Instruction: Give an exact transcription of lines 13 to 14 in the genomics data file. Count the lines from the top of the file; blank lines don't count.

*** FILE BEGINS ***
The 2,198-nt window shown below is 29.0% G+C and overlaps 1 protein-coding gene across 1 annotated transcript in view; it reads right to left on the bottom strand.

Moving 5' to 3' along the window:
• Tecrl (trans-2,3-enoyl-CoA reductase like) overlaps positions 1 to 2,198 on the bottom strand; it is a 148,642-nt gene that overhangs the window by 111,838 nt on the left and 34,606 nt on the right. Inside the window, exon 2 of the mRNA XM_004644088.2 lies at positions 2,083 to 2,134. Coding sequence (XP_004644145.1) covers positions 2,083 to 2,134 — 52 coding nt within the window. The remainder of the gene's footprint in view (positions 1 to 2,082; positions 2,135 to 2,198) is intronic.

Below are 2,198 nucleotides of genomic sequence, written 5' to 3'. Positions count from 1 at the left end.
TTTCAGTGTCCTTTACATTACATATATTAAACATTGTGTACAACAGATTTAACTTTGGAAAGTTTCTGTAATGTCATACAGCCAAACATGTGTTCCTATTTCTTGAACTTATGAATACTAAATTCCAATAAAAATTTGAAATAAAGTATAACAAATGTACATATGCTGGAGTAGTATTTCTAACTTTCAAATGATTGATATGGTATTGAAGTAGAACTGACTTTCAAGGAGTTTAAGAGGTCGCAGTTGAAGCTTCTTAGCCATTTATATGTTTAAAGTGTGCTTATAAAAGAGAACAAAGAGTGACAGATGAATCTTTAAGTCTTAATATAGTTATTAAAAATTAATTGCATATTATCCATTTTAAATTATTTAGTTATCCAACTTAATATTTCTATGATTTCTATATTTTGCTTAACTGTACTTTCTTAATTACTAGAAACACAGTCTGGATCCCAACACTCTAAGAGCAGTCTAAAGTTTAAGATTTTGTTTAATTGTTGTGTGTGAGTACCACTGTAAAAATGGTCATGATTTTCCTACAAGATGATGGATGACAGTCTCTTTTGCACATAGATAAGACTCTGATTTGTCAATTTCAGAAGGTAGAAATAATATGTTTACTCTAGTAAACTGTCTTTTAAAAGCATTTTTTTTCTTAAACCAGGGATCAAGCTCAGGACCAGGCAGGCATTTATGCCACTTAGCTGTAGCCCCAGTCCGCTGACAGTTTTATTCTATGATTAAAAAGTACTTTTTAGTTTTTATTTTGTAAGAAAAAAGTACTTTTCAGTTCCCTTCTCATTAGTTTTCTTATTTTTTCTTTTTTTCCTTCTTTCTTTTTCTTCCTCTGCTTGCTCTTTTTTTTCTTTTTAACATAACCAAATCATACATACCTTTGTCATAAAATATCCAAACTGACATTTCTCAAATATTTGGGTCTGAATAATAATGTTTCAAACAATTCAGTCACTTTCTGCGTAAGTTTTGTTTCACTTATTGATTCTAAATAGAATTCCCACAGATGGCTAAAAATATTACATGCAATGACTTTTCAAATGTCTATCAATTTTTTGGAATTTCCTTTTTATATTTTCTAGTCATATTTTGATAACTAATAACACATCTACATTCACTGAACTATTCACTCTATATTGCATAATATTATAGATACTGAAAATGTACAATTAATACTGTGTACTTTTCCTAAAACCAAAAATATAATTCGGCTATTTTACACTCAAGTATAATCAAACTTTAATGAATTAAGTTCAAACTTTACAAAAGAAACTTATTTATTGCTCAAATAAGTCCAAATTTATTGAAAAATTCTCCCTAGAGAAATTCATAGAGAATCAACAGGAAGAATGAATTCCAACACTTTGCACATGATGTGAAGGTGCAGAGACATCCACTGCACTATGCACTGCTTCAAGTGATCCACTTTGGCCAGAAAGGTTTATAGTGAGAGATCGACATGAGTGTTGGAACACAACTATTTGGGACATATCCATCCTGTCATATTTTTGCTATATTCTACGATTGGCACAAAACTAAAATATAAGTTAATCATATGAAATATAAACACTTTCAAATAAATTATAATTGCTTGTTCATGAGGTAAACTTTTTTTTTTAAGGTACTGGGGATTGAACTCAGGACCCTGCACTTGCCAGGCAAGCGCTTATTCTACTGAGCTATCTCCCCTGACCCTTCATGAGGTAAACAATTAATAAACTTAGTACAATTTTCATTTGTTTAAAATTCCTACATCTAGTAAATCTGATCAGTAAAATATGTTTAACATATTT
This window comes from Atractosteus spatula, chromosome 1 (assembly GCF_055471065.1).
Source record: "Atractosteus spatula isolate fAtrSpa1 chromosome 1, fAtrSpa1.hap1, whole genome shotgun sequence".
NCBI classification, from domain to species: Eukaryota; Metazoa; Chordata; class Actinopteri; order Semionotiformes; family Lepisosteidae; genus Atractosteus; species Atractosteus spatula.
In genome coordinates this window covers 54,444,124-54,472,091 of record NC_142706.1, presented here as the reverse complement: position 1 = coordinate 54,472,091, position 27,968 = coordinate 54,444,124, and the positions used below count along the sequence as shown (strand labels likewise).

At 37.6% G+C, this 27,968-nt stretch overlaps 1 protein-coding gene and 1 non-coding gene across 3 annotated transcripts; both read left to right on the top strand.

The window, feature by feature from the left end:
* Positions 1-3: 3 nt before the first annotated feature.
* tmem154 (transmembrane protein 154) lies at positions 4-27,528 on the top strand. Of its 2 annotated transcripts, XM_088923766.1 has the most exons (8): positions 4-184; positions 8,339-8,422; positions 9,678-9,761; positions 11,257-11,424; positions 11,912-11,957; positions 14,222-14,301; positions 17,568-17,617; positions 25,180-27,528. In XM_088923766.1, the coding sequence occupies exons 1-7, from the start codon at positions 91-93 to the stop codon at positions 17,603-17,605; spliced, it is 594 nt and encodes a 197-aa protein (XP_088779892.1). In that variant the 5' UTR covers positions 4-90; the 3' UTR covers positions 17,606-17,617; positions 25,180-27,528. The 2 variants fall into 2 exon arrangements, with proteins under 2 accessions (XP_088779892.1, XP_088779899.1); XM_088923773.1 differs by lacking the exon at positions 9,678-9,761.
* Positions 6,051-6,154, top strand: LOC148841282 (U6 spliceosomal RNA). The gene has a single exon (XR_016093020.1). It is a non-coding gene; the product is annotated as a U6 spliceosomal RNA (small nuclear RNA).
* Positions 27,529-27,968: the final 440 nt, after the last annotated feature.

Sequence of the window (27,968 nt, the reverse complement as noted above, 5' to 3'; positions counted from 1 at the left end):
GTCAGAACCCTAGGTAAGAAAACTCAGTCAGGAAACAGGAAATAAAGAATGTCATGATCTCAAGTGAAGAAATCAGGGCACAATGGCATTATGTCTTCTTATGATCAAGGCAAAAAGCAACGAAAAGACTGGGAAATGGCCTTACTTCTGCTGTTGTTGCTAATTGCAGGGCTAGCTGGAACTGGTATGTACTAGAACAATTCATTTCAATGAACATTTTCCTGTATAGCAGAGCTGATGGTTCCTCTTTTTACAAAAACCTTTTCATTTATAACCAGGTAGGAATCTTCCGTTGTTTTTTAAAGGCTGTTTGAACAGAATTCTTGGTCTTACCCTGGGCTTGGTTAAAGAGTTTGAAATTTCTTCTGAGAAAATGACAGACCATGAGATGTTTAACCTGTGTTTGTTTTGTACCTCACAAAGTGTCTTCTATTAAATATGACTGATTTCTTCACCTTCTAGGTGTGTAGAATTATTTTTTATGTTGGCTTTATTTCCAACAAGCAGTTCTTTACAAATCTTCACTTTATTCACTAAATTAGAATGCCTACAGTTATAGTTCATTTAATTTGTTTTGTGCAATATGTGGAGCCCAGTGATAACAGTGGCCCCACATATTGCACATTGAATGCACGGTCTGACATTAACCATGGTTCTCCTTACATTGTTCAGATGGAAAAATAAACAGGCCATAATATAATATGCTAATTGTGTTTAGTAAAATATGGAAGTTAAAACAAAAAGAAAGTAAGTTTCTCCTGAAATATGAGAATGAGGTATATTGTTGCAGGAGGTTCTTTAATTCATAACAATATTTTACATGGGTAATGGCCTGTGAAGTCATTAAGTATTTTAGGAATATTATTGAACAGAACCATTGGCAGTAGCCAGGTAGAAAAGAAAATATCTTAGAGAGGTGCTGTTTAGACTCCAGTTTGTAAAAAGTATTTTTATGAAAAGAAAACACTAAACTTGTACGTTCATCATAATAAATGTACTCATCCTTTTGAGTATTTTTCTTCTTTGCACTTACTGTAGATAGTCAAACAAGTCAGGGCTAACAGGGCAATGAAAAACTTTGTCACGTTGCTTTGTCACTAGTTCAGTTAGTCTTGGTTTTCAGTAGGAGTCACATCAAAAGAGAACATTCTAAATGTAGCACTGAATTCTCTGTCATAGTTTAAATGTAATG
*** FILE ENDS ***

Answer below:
* tmem154 (transmembrane protein 154) lies at positions 4-27,528 on the top strand. Of its 2 annotated transcripts, XM_088923766.1 has the most exons (8): positions 4-184; positions 8,339-8,422; positions 9,678-9,761; positions 11,257-11,424; positions 11,912-11,957; positions 14,222-14,301; positions 17,568-17,617; positions 25,180-27,528. In XM_088923766.1, the coding sequence occupies exons 1-7, from the start codon at positions 91-93 to the stop codon at positions 17,603-17,605; spliced, it is 594 nt and encodes a 197-aa protein (XP_088779892.1). In that variant the 5' UTR covers positions 4-90; the 3' UTR covers positions 17,606-17,617; positions 25,180-27,528. The 2 variants fall into 2 exon arrangements, with proteins under 2 accessions (XP_088779892.1, XP_088779899.1); XM_088923773.1 differs by lacking the exon at positions 9,678-9,761.
* Positions 6,051-6,154, top strand: LOC148841282 (U6 spliceosomal RNA). The gene has a single exon (XR_016093020.1). It is a non-coding gene; the product is annotated as a U6 spliceosomal RNA (small nuclear RNA).